I’m using Visual Studio Community 2015 and want to write some acceptance tests - here are the quick steps to get started. Most of these can be found on the SpecFlow getting started page.

High level steps

  • Install a Visual Studio Plugin so you don’t have to write too much SpecFlow glue code
  • Write your features and steps
  • Run your tests in your favourite test runner

Detailed steps

  • Install SpecFlow for Visual Studio This is a .vsix extension for Visual Studio 2015. There should be a version for your Visual Studio. This adds shortcuts such as feature files and custom tools, which means when you change your feature files, your feature.cs files are automatically generated upon each build. If you don’t have this, you’re probably going to have a long process of manually creating those files instead. specflow visx extension installation complete
  • Restart Visual Studio after the install so you get all the tools from the SpecFlow extension
  • Create a test project and install the SpecFlow nuget Install-Package SpecFlow.NUnit specflow nunit screenshot
  • Add a new .feature file to describe your feature in Cucumber language syntax. Right click and choose Add Item. Choose “SpecFlow Feature”. These templates were added by the .vsix Visual Studio Extension. add new item context menu When you add the item, you’ll see the feature file has been added, along with it’s glue - the .feature.cs file. This file is generated automatically by SpecFlow and joins the feature file to the any separate files. This file is generated at each build (or when you click Run custom tool on the .feature file), so don’t put your code for your steps in here, instead create another file.Here’s my example .feature file:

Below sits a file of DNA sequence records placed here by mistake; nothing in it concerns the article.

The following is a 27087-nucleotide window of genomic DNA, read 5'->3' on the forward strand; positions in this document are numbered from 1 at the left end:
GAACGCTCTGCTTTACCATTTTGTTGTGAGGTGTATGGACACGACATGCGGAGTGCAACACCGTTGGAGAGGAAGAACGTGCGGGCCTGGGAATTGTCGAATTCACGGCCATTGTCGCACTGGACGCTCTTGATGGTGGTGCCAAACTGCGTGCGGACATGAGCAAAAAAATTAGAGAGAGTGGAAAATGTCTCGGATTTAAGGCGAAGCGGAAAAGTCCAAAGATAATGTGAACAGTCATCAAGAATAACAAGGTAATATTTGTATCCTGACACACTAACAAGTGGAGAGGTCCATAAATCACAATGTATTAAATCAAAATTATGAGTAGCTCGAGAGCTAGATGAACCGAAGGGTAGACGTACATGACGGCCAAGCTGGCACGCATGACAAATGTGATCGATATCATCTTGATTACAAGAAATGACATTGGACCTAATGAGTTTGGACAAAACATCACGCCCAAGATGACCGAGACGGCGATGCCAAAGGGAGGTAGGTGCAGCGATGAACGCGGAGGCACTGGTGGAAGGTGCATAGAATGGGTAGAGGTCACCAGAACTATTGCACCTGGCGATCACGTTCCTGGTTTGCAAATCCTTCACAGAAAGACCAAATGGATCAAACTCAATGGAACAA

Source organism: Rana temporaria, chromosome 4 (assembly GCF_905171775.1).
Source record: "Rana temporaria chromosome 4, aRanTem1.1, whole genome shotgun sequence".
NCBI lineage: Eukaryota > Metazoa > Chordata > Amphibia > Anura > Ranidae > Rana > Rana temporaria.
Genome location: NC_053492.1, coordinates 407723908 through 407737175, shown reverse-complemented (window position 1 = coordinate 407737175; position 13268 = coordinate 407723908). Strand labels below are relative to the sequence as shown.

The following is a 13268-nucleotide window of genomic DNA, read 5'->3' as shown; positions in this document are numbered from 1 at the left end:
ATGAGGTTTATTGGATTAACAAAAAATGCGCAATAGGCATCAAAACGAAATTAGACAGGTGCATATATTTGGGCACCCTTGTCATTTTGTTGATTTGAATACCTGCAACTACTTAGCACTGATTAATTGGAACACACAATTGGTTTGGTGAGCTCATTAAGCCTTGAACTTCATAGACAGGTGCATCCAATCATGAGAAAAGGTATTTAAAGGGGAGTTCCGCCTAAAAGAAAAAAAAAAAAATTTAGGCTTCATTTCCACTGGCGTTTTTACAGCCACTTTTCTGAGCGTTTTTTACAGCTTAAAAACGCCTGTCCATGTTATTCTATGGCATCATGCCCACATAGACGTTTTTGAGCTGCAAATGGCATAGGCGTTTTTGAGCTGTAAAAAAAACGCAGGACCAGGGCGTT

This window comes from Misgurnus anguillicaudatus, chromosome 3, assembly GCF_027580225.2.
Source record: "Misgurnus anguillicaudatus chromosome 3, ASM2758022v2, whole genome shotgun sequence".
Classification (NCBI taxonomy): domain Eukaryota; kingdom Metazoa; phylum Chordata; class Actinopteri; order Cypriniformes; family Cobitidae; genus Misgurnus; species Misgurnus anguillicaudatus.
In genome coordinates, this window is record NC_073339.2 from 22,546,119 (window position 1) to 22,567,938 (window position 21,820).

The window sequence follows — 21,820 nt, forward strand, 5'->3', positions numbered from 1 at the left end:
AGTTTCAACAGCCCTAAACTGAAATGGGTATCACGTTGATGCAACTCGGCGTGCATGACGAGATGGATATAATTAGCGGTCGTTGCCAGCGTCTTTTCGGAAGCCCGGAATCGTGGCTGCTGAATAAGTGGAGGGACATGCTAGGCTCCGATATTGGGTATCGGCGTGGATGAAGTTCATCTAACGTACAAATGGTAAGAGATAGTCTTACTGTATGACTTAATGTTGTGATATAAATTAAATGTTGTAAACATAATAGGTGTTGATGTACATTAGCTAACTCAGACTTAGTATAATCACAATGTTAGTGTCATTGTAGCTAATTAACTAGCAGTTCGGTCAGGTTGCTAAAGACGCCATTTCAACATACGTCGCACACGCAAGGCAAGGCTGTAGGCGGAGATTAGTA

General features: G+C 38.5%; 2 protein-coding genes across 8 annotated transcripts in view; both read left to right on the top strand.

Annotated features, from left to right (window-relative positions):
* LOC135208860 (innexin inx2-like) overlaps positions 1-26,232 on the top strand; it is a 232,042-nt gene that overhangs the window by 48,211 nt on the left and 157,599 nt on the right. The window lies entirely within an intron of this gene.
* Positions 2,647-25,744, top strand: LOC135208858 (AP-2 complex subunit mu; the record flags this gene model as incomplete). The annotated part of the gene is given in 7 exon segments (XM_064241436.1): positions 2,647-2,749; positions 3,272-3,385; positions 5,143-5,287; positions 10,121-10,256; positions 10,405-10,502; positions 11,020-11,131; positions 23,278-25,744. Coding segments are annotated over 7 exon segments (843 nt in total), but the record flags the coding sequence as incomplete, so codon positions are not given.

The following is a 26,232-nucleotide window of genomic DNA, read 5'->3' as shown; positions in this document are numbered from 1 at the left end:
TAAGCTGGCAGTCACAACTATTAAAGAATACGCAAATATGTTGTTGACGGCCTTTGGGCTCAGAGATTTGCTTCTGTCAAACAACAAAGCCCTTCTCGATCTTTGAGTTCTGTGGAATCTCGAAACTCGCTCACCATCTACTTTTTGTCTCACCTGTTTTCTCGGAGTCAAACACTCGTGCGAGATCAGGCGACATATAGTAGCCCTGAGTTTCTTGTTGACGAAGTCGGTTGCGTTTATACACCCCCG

Feature: InstancesFromTemplates
	In order run new flows
	As a user
	I can create a new flow instance from a flow template

Scenario: Do something example
	Given I setup something
	And I setup something else
	When I do an action
	Then I check the result
  • Create a file for your steps. This is going to be a blank C# file with a [Binding] attribute on top so SpecFlow can discover it.
using TechTalk.SpecFlow;
namespace Flow.WebApi.Tests
{
    [Binding]
    public class Steps
    {
        // steps will go here
    }
}
  • Write a few steps in your feature file and generate the steps by right clicking the feature lines in the .feature file and clicking Generate Step Definitions. generate step definitions screenshot
  • Copy the generated steps into the clipboard and paste them into the Steps.cs file. dialog box screenshot
  • Your steps file will look like this:
using TechTalk.SpecFlow;

namespace Flow.WebApi.Tests
{
    [Binding]
    public class Steps
    {
        [Given(@"I setup something")]
        public void GivenISetupSomething()
        {
            // setup
        }

        [Given(@"I setup something else")]
        public void GivenISetupSomethingElse()
        {
            // setup something else
        }

        [When(@"I do an action")]
        public void WhenIDoAnAction()
        {
            // act
        }

        [Then(@"I check the result")]
        public void ThenICheckTheResult()
        {
            // assert
        }
    }
}
  • Now when you rebuild, because you’ve got a Specflow [Binding] attribute on that class which makes it discoverable, your steps will be hit and your tests will be run in your runner. Rebuild your project, and run your tests: test results screenshot

Sources